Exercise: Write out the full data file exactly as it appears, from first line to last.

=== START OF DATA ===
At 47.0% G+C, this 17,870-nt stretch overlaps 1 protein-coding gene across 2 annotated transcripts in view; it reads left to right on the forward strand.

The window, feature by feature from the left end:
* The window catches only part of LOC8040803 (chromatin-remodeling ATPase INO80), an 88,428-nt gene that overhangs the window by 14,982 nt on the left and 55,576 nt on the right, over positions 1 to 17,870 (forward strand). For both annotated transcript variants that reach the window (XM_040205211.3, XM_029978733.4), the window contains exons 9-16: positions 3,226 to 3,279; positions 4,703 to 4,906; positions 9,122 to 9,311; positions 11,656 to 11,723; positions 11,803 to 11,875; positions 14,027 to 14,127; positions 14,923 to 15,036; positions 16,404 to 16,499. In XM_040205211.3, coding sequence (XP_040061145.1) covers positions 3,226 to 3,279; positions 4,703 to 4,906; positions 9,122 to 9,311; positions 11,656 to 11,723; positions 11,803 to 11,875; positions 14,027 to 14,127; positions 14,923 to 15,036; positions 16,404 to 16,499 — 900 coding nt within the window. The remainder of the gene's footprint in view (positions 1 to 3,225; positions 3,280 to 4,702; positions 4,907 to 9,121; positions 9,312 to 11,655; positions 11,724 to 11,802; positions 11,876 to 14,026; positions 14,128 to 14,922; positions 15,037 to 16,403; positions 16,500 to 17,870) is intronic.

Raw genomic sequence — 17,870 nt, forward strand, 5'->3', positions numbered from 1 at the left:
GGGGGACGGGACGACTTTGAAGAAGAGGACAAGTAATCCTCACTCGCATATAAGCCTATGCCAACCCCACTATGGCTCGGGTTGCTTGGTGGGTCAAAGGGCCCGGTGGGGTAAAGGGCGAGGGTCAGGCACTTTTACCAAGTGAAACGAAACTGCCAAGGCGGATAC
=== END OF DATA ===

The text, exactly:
At 47.0% G+C, this 17,870-nt stretch overlaps 1 protein-coding gene across 2 annotated transcripts in view; it reads left to right on the forward strand.

The window, feature by feature from the left end:
* The window catches only part of LOC8040803 (chromatin-remodeling ATPase INO80), an 88,428-nt gene that overhangs the window by 14,982 nt on the left and 55,576 nt on the right, over positions 1 to 17,870 (forward strand). For both annotated transcript variants that reach the window (XM_040205211.3, XM_029978733.4), the window contains exons 9-16: positions 3,226 to 3,279; positions 4,703 to 4,906; positions 9,122 to 9,311; positions 11,656 to 11,723; positions 11,803 to 11,875; positions 14,027 to 14,127; positions 14,923 to 15,036; positions 16,404 to 16,499. In XM_040205211.3, coding sequence (XP_040061145.1) covers positions 3,226 to 3,279; positions 4,703 to 4,906; positions 9,122 to 9,311; positions 11,656 to 11,723; positions 11,803 to 11,875; positions 14,027 to 14,127; positions 14,923 to 15,036; positions 16,404 to 16,499 — 900 coding nt within the window. The remainder of the gene's footprint in view (positions 1 to 3,225; positions 3,280 to 4,702; positions 4,907 to 9,121; positions 9,312 to 11,655; positions 11,724 to 11,802; positions 11,876 to 14,026; positions 14,128 to 14,922; positions 15,037 to 16,403; positions 16,500 to 17,870) is intronic.

Raw genomic sequence — 17,870 nt, forward strand, 5'->3', positions numbered from 1 at the left:
GGGGGACGGGACGACTTTGAAGAAGAGGACAAGTAATCCTCACTCGCATATAAGCCTATGCCAACCCCACTATGGCTCGGGTTGCTTGGTGGGTCAAAGGGCCCGGTGGGGTAAAGGGCGAGGGTCAGGCACTTTTACCAAGTGAAACGAAACTGCCAAGGCGGATAC